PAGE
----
I ask my dealership service contact for recommendations. They gladly pass along contact information as a service for their customers.

And I always keep receipts so I can document my repairs.

Once the repairs are complete, we ask the leasing company to schedule a second, final inspection. The inspector will check our vehicle over again and verify that the repairs were done properly.

Lease extensions

According to Toyota Financial Services, 1 out of every 10 of their lease customers extends their lease up to an extra 5 to 6 months.

This allows us to keep the current rate on our lease and give us extra time to consider our lease-end options.

If we have never missed a payment, odds are good we will be approved for an extension. Even better, there is (usually) no extra cost to get one.

Do not forget these when turning in a leased vehicle

Make sure to bring with you:

– A copy of your lease agreement…

– All keys, keyless entry fobs and any other additions associated with your leased vehicle…

– All vehicle documents received at the time of delivery including the owner’s and maintenance manuals…

Remove any garage door remotes and toll tags.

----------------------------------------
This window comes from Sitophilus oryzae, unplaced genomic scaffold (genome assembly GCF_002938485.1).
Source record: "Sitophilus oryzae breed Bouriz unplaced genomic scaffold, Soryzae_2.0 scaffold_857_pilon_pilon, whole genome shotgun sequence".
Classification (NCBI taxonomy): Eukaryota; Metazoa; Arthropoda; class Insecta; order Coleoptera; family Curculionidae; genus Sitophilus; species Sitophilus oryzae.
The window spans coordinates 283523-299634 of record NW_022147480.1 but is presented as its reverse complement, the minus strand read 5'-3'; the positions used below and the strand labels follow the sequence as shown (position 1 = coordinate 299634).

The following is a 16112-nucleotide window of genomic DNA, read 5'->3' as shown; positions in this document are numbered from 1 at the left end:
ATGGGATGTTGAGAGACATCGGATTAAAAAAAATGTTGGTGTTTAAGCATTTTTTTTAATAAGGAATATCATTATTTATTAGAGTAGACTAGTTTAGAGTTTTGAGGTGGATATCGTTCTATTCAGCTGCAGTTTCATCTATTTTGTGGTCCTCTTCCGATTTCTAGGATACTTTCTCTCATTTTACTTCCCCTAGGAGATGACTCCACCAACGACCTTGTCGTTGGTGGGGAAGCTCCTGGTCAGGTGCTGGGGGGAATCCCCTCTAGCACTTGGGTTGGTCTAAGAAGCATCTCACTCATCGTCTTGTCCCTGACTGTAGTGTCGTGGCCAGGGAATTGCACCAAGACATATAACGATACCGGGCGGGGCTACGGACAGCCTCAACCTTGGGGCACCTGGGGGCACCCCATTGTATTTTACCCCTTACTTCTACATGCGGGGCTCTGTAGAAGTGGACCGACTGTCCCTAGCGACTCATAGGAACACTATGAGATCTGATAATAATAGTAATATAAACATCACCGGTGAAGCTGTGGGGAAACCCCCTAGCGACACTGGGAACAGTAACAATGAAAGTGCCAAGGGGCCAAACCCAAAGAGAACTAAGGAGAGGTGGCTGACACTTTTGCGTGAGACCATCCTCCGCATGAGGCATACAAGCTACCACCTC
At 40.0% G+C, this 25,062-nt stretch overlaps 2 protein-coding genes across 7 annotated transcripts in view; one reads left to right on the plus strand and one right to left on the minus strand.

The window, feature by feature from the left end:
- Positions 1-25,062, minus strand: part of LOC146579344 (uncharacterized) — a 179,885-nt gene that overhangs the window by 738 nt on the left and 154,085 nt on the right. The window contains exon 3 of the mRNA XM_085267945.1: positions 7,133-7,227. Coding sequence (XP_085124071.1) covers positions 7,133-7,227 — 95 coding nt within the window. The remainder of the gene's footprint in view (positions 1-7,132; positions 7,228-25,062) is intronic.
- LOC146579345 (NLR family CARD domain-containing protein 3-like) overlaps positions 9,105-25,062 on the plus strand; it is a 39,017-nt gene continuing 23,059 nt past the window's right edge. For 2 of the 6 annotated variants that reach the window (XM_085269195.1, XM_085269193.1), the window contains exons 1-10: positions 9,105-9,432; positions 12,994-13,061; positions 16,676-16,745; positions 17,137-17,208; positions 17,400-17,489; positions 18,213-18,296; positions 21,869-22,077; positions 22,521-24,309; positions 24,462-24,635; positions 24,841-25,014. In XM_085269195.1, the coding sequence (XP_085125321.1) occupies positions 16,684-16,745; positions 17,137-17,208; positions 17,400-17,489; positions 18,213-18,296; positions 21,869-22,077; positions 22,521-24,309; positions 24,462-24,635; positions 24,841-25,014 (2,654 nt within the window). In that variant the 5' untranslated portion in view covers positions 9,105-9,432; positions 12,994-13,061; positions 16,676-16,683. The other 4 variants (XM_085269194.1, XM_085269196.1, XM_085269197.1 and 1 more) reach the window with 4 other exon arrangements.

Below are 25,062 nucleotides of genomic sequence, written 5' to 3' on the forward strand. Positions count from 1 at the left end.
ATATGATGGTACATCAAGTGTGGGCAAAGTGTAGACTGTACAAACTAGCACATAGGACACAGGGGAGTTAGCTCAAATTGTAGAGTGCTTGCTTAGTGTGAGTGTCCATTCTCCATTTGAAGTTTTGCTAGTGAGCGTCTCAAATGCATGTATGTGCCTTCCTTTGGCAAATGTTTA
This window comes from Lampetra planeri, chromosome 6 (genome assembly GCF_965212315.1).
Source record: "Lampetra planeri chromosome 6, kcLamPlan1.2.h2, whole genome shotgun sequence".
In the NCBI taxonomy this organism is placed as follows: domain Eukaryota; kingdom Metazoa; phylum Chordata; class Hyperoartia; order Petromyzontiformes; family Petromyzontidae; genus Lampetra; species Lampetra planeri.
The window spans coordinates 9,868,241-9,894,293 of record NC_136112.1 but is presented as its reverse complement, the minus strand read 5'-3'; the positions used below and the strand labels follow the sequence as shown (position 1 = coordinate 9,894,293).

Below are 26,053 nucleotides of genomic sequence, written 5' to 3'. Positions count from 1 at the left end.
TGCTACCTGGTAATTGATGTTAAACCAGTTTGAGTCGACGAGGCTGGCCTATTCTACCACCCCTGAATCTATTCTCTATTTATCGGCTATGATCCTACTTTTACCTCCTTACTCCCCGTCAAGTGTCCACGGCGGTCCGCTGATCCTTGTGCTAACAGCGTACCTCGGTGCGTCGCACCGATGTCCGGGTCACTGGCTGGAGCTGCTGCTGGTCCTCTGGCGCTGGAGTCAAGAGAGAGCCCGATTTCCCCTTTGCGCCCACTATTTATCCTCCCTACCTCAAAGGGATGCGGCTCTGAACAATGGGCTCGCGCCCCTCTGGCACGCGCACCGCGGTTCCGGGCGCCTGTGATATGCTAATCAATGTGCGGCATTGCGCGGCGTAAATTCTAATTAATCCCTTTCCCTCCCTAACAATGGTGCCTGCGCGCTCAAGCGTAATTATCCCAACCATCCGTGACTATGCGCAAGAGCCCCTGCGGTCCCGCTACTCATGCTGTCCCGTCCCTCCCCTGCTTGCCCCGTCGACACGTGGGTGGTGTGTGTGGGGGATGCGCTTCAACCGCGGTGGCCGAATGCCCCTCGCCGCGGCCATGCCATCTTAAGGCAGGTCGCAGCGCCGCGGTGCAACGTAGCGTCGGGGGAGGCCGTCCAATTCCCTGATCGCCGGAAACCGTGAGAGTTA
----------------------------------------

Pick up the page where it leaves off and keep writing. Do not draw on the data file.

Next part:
I often get the same questions about end-of-lease options. Here are my answers:

“Do I have to return my car to the original dealer I got the car from?”
The vehicle can be returned to any dealer of the same brand.

“If I lease a vehicle and have equity at end of lease, can I turn in the car and get a check from the dealer for the equity?”
Maybe – scratch that. Not anymore. Flipping an end-of-lease car died late in the year 2017. I explain why here.

“If I go over my mileage (say by 2 or 3,000 miles) or I have a few extra scratches or dings in the car… can I better leverage the dealer to not charge me for these items in the event I buy or lease another vehicle from them?”
Absolutely. A desperate or aggressive car dealer might “eat” lease damage or over-the-mileage penalties to get another sale…

I recommend the following tutorials in this situation:

Are lease pull ahead programs worth it?
Is turning in a leased car early for another lease worth it?

“I understand Ford leases are different with end-of-lease requirements. Is this true?”
Yes, it is true…

Ford (a.k.a. FMC Credit) requires we let them know 90 days in advance of the vehicle’s lease end if we plan to buy the vehicle, or trade it in. It takes a little advance planning with a Ford lease.

“I have about 90 days left on the lease of my 2012 Lexus IS 250. I am about 6k miles under. I leased in California, but now live in Texas. Do you know if there is any penalty for the out of state return.”
There is no penalty for turning it in out of state. We can return our end-of-lease vehicle to any dealership of the same brand.

“My car was also in a wreck, it was repaired by an approved Lexus body shop. Will this count against me?”
I have good news for you: there is no penalty for the wreck.

“One thing the Hyundai salesman mentioned is that if we decide to trade-in the lease (at the end of the lease) for another lease we would NOT owe any mile overages. Is that true? He said that it’s common in leases. He was adamant about it as we were making sure that we would not owe the 0.20 per mile if we went over 10,000 after the 3 years – which we will.”